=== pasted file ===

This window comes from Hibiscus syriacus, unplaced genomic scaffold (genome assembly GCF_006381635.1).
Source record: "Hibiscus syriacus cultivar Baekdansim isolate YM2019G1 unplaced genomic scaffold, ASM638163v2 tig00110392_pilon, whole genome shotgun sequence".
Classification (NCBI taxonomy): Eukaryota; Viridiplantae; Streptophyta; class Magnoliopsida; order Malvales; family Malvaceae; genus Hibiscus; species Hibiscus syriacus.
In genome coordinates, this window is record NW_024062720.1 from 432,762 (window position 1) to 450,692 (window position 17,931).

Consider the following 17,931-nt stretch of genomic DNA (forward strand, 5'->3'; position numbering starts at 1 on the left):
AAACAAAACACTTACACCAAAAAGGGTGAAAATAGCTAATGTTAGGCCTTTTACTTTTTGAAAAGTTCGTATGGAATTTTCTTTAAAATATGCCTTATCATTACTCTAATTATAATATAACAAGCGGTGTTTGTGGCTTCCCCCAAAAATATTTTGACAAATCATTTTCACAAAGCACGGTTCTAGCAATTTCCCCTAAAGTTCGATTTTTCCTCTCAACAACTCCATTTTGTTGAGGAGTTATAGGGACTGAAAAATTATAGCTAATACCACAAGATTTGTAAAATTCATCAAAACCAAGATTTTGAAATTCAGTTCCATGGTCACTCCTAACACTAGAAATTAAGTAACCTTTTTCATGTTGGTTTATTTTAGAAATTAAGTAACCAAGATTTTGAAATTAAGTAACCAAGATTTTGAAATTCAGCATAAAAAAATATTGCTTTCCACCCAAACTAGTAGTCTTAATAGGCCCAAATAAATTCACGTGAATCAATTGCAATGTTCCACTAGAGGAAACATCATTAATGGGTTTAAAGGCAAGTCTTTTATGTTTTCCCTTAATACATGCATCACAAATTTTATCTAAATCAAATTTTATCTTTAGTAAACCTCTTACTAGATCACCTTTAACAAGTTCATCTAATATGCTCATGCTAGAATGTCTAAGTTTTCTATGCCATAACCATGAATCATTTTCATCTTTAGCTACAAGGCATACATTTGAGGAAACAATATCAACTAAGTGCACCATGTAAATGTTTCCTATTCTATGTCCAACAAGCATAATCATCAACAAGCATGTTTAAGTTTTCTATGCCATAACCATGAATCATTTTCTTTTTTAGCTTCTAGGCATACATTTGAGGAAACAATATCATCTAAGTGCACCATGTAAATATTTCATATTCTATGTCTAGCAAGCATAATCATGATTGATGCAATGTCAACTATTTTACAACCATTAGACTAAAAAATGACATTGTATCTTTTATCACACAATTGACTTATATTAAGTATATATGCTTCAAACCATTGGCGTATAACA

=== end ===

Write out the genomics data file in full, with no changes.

This window comes from Hibiscus syriacus, unplaced genomic scaffold (genome assembly GCF_006381635.1).
Source record: "Hibiscus syriacus cultivar Baekdansim isolate YM2019G1 unplaced genomic scaffold, ASM638163v2 tig00110392_pilon, whole genome shotgun sequence".
Classification (NCBI taxonomy): Eukaryota; Viridiplantae; Streptophyta; class Magnoliopsida; order Malvales; family Malvaceae; genus Hibiscus; species Hibiscus syriacus.
In genome coordinates, this window is record NW_024062720.1 from 432,762 (window position 1) to 450,692 (window position 17,931).

Consider the following 17,931-nt stretch of genomic DNA (forward strand, 5'->3'; position numbering starts at 1 on the left):
AAACAAAACACTTACACCAAAAAGGGTGAAAATAGCTAATGTTAGGCCTTTTACTTTTTGAAAAGTTCGTATGGAATTTTCTTTAAAATATGCCTTATCATTACTCTAATTATAATATAACAAGCGGTGTTTGTGGCTTCCCCCAAAAATATTTTGACAAATCATTTTCACAAAGCACGGTTCTAGCAATTTCCCCTAAAGTTCGATTTTTCCTCTCAACAACTCCATTTTGTTGAGGAGTTATAGGGACTGAAAAATTATAGCTAATACCACAAGATTTGTAAAATTCATCAAAACCAAGATTTTGAAATTCAGTTCCATGGTCACTCCTAACACTAGAAATTAAGTAACCTTTTTCATGTTGGTTTATTTTAGAAATTAAGTAACCAAGATTTTGAAATTAAGTAACCAAGATTTTGAAATTCAGCATAAAAAAATATTGCTTTCCACCCAAACTAGTAGTCTTAATAGGCCCAAATAAATTCACGTGAATCAATTGCAATGTTCCACTAGAGGAAACATCATTAATGGGTTTAAAGGCAAGTCTTTTATGTTTTCCCTTAATACATGCATCACAAATTTTATCTAAATCAAATTTTATCTTTAGTAAACCTCTTACTAGATCACCTTTAACAAGTTCATCTAATATGCTCATGCTAGAATGTCTAAGTTTTCTATGCCATAACCATGAATCATTTTCATCTTTAGCTACAAGGCATACATTTGAGGAAACAATATCAACTAAGTGCACCATGTAAATGTTTCCTATTCTATGTCCAACAAGCATAATCATCAACAAGCATGTTTAAGTTTTCTATGCCATAACCATGAATCATTTTCTTTTTTAGCTTCTAGGCATACATTTGAGGAAACAATATCATCTAAGTGCACCATGTAAATATTTCATATTCTATGTCTAGCAAGCATAATCATGATTGATGCAATGTCAACTATTTTACAACCATTAGACTAAAAAATGACATTGTATCTTTTATCACACAATTGACTTATATTAAGTATATATGCTTCAAACCATTGGCGTATAACA